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New Zealand Housing Report 2009/2010: Structure, pressures and issues.

Author Category Source

Department of Building and Housing, ,

Published Year Read Publication

This report presents an overview of the housing market conditions in New Zealand's building and housing sector, marking the first consolidated effort to analyse housing demand and supply in the country.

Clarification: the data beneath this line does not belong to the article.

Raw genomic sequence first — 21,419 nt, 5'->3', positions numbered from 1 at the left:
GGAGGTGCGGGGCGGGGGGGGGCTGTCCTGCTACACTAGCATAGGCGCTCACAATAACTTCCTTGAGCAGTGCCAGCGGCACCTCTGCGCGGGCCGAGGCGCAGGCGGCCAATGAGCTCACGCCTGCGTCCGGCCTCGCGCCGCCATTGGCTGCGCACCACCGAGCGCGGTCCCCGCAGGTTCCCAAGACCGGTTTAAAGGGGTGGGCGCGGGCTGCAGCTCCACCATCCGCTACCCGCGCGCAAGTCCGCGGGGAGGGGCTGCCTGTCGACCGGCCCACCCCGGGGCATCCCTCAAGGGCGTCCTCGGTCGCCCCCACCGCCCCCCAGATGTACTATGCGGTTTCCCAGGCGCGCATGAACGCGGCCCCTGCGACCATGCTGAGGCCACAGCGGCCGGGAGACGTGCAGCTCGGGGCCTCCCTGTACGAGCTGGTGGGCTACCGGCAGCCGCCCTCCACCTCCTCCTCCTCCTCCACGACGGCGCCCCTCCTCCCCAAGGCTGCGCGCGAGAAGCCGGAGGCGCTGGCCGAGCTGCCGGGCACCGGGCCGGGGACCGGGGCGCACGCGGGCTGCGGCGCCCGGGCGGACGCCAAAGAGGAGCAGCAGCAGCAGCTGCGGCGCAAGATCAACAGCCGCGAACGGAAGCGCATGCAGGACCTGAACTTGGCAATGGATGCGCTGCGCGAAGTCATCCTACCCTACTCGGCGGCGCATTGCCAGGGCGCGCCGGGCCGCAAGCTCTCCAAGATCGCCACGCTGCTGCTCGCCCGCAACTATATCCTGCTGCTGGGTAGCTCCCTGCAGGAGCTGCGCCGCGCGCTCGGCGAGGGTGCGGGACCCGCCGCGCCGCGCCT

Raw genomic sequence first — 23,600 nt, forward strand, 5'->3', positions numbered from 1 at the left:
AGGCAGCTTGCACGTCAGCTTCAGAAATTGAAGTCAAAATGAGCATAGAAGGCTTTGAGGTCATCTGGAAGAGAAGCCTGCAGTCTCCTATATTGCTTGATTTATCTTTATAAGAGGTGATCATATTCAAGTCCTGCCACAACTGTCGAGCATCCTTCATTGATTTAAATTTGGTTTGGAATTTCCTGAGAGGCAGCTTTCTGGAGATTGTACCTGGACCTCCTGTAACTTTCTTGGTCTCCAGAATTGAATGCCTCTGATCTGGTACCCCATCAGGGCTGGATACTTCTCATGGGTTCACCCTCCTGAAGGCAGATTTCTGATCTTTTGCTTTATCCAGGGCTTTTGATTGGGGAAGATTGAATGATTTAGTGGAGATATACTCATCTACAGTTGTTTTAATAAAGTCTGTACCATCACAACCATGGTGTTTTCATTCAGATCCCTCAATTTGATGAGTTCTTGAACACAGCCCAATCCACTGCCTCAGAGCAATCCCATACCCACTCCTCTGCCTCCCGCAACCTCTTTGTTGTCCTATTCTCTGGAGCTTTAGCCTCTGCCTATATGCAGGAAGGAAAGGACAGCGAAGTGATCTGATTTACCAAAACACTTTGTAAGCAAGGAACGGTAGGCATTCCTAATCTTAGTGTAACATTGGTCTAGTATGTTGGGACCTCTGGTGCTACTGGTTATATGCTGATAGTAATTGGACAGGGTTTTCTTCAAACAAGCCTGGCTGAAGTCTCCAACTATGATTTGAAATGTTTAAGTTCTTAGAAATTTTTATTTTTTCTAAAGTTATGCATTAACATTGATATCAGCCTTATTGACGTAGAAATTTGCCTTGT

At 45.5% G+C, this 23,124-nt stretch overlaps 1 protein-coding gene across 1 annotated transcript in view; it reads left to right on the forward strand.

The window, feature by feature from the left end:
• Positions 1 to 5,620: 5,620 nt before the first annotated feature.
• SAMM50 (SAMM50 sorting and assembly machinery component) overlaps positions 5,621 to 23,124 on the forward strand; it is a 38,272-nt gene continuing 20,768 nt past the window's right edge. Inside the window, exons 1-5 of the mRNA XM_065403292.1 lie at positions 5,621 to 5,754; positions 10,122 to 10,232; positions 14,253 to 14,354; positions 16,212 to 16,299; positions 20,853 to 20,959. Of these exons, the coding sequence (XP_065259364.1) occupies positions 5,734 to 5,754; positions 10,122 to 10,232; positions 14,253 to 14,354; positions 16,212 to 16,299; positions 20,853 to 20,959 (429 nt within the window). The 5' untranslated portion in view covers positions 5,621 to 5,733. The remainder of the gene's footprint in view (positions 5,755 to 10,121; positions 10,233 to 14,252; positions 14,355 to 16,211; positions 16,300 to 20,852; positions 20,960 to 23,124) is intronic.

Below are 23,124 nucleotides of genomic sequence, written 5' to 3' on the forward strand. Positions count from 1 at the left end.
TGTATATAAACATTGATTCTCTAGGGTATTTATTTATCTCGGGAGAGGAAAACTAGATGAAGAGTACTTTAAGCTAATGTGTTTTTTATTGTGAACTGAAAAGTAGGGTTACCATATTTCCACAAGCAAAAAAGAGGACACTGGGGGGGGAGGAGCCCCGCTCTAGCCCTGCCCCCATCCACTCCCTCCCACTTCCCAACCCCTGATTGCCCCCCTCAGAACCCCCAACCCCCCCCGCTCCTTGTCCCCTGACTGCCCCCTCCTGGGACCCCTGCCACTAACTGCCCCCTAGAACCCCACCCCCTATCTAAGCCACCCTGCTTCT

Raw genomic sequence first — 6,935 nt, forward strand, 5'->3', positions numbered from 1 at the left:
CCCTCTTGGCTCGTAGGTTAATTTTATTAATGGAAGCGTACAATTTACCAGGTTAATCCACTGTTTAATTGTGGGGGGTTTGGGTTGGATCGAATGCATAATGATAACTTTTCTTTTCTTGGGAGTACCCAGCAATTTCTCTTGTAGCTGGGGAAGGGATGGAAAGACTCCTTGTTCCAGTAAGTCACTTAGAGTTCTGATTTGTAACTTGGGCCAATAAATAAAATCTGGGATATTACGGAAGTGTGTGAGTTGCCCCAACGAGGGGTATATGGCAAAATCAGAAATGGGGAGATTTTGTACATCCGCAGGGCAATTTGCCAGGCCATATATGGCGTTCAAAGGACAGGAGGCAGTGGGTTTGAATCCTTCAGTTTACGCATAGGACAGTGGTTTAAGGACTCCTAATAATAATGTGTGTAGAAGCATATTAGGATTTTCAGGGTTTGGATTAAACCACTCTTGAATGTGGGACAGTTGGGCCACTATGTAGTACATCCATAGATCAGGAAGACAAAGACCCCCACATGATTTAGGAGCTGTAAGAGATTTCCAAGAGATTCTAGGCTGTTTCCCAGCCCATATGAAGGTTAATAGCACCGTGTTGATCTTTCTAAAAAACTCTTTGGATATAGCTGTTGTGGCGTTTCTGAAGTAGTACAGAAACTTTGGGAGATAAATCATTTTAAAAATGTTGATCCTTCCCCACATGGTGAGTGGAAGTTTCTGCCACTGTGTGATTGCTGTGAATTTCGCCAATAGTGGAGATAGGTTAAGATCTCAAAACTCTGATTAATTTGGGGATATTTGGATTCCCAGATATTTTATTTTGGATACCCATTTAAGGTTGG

It serves as a reference for both public and private sector participants, enhancing their understanding of the housing market and aiding in decision-making. The report acknowledges the complexity of the housing market and advises caution due to gaps in data, particularly in differentiating ‘underlying’ (population-driven) and ‘effective’ (economic) demand, and in determining the actual number of permanently occupied houses. Key themes include the building and housing sector’s significant contribution to the economy and individual well-being, with housing constituting a major portion of household expenditure and asset accumulation. The report also discusses the impact of housing on social outcomes, including health, safety, and family life, while highlighting the challenges posed by rising house prices and declining home-ownership rates. Policy issues addressed include declining home-ownership rates, the need for more affordable housing, regulatory constraints, and the sector’s declining productivity amidst rising costs. The report provides detailed forecasts and analysis of housing demand and supply, noting a growing shortfall between the two, especially in the Auckland region. It also addresses changes in household formation patterns, which have affected demand for housing.

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